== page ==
Areas of Specialization: Performance Studies, Media Performance and Installation; Indigenous Performance; Ritual and Shamanism; Acting, Stage Directing, Dramaturgy, and Theatre Theory, Literature and Criticism.
Education: MFA, Boston University, 1982
BA, Cleveland State University, 1978
Further study New York University
Thomas Riccio is a theatre and performance creator, educator and scholar. Prior to UT Dallas he was a professor of Theatre at the University of Alaska Fairbanks and director of Tuma Theatre, an Alaska Native performance company. Prior to Alaska, Riccio was as Artistic Director of the Organic Theatre, Chicago, Resident director and Dramaturg for the Cleveland Play House, and Associate Literary Director at the American Repertory Theatre at Harvard. Although trained in Western theatre he has worked extensively in the area of indigenous performance, ritual and shamanism. Riccio has created performances and conducted workshops and research in several African countries, Siberia, Korea, and throughout Asia, Africa, Europe, and the US.
He has been a visiting professor at the University of Dar es Salaam and the Korean National University for the Arts. His Performing Africa: Re-Mixing Tradition, Theatre, and Culture, was published by Peter Lang in 2007. Since 1994, Riccio has served as artistic director of Litooma, a project dedicated to the documentation and development of indigenous performance.
Riccio is also artistic director of StoryLAB, a post-disciplinary initiative developing new works for theatre, video, and performance. In 2008 Riccio wrote and directed two short works for theatre, Orange Oranges and So There, were produced by Project X, a Dallas performance group, for the Festival of Independent Theatres. His performance immersion adaption of the classic 1920 Expressionistic film, The Cabinet of Dr. Caligari, presented by StoryLAB at UT Dallas, was named by Pegasus News as one of the top ten theatre productions of 2008. He wrote, designed and directed, Some People, which was presented at Water Tower Theatre's Out of the Loop Festival and at Project X during the spring, 2009.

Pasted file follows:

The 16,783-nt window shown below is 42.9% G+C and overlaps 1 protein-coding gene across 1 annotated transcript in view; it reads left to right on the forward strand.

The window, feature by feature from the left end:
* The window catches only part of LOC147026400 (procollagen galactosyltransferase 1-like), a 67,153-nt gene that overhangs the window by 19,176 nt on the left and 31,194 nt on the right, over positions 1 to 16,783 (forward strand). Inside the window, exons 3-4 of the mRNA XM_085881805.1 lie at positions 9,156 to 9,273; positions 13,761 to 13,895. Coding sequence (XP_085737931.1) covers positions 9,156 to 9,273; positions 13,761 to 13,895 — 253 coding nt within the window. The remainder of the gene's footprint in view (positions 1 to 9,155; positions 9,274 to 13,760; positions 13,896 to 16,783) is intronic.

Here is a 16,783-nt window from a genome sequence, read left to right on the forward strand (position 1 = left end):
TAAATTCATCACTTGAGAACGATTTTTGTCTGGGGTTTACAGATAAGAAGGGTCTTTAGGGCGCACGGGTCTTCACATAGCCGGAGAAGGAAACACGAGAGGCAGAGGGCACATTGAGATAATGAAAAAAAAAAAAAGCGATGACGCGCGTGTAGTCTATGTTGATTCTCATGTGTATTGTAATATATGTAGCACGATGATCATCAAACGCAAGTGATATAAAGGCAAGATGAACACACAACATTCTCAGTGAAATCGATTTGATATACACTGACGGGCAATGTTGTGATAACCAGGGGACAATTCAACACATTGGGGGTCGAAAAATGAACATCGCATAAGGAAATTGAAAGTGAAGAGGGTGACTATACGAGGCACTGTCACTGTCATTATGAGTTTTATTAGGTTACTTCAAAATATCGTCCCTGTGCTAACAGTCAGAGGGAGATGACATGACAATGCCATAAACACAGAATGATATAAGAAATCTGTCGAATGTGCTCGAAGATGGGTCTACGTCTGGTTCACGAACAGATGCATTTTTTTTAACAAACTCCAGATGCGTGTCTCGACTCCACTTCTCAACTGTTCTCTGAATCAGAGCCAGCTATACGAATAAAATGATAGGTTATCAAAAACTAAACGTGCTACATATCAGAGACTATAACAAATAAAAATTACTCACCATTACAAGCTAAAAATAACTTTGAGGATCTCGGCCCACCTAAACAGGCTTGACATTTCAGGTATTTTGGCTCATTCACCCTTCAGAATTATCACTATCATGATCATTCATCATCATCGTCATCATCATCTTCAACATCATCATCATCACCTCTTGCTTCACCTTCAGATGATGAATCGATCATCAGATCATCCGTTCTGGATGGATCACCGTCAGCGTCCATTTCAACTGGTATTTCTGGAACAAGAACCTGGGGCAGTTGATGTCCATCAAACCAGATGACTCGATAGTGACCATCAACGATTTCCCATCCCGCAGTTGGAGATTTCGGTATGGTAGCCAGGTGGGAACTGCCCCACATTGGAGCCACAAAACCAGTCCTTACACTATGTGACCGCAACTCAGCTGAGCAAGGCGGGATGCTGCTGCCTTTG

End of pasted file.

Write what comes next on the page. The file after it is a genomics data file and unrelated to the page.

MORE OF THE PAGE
Since 2006 Riccio has worked with Hanson Robotics as a Narrative Engineer creating several robot personalities, which have been presented at the Smithsonian, Chicago Museum of Science and Industry, Wired Magazine's NextFest and The Ingenuity Festival (Cleveland). In 2006 he received an International Distinction in Playwrighting Prize from the Alexander Onassis Foundation; the Jagielonian University Press (Poland) published his essay Rhythm Reality (2008); and his chapter, Body, Space, Place will be included in a new collection of writings on Drama Therapy, published by Springer Publications (2010).
Riccio was a featured artist in Dallas Museum of Art All the World's a Stage exhibit (2009-10). The 2009 Dallas Video Festival premiered his documentary of StoryLAB's performance immersion, There is Never a Reference Point. During the fall of 2009 he was in Addis Ababa, Ethiopia where conducted research in the areas of contemporary Ethiopian theatre and Orthodox Christian ritual. He conducted workshops at Addis Ababa University, and for Lul Theatre he devised a performance, Andegna (The First).